# A Novel Nonlinear Magnetic Equivalent Circuit Model for Magnetic Flux Leakage System

^{1}

^{2}

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## Abstract

**:**

## 1. Introduction

## 2. Principles of MFL Testing

#### Flux Density Distribution of MFL System

_{main}represents the main flux, forming the necessary flux loop for the testing process. Figure 3b shows that the main flux Φ

_{main}completes its cycle by passing through the air gap and the test material over the yoke. This flux forms the desired flux density level within the material being tested.

_{main}is highly sensitive to these reluctance changes. In conjunction with this change, flux forms arcs in the air, entering the material and increasing the main flux. Therefore, neglecting the fringing effect in the MEC model calculations will reduce the degree of representation of the MFL system.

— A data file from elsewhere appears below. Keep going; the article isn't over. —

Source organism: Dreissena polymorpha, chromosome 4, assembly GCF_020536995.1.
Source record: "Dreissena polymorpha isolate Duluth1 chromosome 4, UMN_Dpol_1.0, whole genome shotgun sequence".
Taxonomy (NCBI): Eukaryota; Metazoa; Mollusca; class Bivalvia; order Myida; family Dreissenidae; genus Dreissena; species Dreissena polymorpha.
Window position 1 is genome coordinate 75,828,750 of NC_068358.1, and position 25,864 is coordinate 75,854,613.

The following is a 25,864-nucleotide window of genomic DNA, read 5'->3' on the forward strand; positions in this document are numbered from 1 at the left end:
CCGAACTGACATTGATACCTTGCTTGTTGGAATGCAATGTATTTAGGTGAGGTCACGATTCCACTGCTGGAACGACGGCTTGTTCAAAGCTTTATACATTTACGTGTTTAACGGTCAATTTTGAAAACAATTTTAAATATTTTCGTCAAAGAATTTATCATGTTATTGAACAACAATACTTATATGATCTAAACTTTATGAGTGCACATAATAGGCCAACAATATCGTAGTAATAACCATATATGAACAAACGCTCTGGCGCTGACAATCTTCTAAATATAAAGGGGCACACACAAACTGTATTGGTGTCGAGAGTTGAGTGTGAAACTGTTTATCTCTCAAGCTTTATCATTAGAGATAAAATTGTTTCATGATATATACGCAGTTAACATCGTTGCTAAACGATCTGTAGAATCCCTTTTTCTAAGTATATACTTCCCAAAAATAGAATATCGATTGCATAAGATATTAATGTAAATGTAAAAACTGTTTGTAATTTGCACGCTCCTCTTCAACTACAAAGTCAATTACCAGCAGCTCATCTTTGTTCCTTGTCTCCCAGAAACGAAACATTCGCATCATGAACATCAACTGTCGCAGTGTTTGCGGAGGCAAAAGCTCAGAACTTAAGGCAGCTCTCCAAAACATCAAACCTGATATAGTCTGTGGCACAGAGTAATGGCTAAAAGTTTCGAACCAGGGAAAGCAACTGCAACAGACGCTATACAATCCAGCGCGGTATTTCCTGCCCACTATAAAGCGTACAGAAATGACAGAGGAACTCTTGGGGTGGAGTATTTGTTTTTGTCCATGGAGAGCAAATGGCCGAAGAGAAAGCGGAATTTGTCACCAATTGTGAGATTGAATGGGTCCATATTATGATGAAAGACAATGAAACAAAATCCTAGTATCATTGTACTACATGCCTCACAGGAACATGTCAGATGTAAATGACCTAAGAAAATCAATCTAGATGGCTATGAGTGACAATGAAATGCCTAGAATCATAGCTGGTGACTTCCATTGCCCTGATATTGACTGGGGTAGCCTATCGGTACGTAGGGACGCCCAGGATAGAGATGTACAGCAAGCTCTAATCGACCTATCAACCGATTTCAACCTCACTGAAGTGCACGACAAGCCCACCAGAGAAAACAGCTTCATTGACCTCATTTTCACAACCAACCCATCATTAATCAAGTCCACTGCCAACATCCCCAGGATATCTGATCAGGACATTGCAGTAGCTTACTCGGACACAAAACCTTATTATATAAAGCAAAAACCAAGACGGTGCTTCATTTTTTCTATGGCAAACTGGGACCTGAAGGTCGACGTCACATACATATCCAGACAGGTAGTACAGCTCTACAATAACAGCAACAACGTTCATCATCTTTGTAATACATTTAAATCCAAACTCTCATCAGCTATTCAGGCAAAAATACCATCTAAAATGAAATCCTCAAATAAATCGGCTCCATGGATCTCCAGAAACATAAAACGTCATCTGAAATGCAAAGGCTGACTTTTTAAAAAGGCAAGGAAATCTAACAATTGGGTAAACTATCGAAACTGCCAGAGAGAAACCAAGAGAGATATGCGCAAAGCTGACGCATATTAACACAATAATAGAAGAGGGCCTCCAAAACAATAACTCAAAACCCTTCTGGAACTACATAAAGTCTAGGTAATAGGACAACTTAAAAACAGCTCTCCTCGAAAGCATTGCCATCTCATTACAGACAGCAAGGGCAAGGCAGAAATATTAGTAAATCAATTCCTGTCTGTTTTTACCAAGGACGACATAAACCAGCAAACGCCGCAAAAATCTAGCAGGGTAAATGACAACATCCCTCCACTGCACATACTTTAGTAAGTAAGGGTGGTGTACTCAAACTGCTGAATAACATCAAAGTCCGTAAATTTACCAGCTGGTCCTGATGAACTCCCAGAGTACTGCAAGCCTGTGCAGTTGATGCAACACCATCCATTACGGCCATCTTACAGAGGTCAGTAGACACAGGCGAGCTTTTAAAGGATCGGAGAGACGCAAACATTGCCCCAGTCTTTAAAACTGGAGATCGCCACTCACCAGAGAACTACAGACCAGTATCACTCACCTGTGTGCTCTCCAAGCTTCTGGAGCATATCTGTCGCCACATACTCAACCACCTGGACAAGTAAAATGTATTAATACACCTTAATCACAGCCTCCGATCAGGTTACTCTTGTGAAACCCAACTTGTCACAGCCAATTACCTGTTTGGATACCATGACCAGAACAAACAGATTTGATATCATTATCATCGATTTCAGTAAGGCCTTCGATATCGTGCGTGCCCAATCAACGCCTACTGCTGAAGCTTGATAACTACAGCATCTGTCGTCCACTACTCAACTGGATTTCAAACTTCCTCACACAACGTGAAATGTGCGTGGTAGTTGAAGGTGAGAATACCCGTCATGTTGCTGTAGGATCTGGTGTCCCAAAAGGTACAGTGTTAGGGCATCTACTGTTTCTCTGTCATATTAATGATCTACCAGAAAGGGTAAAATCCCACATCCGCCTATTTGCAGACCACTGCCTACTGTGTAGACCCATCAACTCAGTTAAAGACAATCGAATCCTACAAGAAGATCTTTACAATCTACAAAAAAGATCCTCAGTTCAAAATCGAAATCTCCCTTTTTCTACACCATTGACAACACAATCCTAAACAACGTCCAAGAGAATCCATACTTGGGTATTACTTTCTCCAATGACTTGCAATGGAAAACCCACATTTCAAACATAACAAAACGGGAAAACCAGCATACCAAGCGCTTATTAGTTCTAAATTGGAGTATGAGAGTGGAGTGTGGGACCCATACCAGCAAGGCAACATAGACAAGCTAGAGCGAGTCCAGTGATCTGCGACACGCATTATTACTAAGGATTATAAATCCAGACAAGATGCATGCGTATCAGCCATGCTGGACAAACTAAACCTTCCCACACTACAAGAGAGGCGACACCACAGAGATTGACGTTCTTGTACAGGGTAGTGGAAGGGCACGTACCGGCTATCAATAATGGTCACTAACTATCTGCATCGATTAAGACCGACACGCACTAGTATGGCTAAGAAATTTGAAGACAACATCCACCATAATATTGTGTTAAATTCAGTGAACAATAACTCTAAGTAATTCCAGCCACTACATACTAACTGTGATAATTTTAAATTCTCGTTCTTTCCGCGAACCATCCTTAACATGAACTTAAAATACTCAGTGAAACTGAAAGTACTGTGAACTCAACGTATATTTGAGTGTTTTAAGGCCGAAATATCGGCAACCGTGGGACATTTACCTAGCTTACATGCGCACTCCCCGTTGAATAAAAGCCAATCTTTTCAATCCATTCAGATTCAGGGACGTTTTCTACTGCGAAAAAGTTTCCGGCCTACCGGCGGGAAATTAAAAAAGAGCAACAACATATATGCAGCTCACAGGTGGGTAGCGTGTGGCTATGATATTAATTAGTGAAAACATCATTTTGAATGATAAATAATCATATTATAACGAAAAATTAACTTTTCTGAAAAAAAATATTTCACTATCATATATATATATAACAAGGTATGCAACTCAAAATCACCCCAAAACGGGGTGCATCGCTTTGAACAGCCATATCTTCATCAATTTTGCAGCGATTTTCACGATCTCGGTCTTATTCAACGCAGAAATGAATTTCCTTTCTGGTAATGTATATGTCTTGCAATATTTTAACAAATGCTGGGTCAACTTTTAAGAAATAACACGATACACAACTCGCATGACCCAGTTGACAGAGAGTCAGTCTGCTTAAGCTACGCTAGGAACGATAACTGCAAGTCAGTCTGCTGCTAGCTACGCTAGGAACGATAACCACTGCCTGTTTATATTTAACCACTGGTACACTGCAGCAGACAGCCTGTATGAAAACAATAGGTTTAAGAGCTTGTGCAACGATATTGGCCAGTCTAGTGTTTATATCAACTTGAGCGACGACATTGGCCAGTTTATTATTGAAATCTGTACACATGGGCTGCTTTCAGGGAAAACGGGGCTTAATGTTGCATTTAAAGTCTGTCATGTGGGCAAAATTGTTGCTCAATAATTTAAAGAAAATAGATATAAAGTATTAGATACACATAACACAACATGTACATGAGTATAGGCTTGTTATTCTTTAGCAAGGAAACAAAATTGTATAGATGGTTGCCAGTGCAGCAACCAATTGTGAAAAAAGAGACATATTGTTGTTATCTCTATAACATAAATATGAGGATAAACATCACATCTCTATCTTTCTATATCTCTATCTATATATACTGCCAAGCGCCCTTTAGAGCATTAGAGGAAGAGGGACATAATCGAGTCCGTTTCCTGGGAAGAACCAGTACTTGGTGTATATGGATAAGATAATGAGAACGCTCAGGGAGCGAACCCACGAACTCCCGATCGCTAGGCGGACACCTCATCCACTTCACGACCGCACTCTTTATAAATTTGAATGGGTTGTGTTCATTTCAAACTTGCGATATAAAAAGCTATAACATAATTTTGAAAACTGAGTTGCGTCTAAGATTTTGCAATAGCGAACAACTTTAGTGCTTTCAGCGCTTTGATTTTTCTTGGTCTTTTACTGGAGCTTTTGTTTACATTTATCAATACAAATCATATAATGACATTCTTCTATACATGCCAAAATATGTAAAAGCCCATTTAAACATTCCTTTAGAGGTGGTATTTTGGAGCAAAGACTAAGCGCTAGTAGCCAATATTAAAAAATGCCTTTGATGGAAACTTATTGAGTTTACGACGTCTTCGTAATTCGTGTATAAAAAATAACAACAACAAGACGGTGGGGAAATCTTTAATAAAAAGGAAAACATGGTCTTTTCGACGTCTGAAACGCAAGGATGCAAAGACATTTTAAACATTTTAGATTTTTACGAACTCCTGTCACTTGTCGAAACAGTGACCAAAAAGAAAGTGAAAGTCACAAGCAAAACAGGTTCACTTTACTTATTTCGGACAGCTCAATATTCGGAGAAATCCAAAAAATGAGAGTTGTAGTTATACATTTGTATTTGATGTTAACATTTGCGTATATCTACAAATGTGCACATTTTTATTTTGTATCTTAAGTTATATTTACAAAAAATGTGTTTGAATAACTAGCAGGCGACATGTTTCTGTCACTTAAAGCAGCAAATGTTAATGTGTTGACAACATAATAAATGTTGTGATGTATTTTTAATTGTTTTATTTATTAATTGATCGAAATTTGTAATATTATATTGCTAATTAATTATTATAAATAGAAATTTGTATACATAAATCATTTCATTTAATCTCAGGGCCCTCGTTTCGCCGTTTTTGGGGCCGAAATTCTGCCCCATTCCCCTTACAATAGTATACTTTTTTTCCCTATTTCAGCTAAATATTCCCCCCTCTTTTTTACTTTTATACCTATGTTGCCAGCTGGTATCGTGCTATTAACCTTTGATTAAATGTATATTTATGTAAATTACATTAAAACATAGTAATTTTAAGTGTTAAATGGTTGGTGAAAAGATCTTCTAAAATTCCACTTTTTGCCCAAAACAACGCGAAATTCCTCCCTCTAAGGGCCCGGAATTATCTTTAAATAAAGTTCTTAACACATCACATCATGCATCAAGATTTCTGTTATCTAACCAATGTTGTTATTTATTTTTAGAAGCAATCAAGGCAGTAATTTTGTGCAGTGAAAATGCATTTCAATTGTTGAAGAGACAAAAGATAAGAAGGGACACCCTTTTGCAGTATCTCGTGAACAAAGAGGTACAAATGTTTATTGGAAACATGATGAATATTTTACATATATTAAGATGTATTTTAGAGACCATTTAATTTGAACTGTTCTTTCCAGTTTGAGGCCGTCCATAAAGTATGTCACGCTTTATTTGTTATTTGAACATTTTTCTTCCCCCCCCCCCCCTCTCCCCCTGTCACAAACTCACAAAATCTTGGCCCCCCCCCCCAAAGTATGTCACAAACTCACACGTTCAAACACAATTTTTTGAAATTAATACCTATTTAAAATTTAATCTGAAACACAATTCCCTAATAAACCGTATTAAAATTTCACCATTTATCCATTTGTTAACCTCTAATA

_{hl}

_{1}) and the lower part horizontal leakage flux (Φ

_{hl}

_{2}). In the outer-slot region, winding leakage flux (Φ

_{eal}) is dominant. This flux is shown with the black dashed line frame in Figure 3a. Winding leakage flux symmetrically forms around the magnetic sources in both inner- and outer-slot regions. However, the effect within the inner-slot is generally neglected.

_{main}, winding leakage flux Φ

_{eal}, and horizontal leakage flux Φ

_{hl}, are defined, as shown in Figure 4. The horizontal leakage flux Φ

_{hl}representation in two parts will be explained in detail later. Moreover, studies have been carried out under the assumption that the flux densities occurring in the magnetic regions are uniformly distributed.

## 3. Designing MEC Model for MFL System

_{yoke}), the pole region (P

_{ub}, P

_{lb,}and P

_{mb}), and the specimen (P

_{sp}) as its magnetic elements. Air permeances account for both leakage flux types and flux passing through the air gap. Specifically, they include the winding leakage flux permeance (P

_{eal}), upper and lower part permeances of the horizontal leakage flux (P

_{hl}

_{1}and P

_{hl}

_{2}), and the air gap permeance (P

_{gap}). Figure 5b shows the dimensional parameters of the MFL system. Also, descriptions of these parameters are given in Table 1.

#### 3.1. Calculation of the MEC Model Permeances

#### 3.1.1. Calculation of the Horizontal Leakage Flux Permeances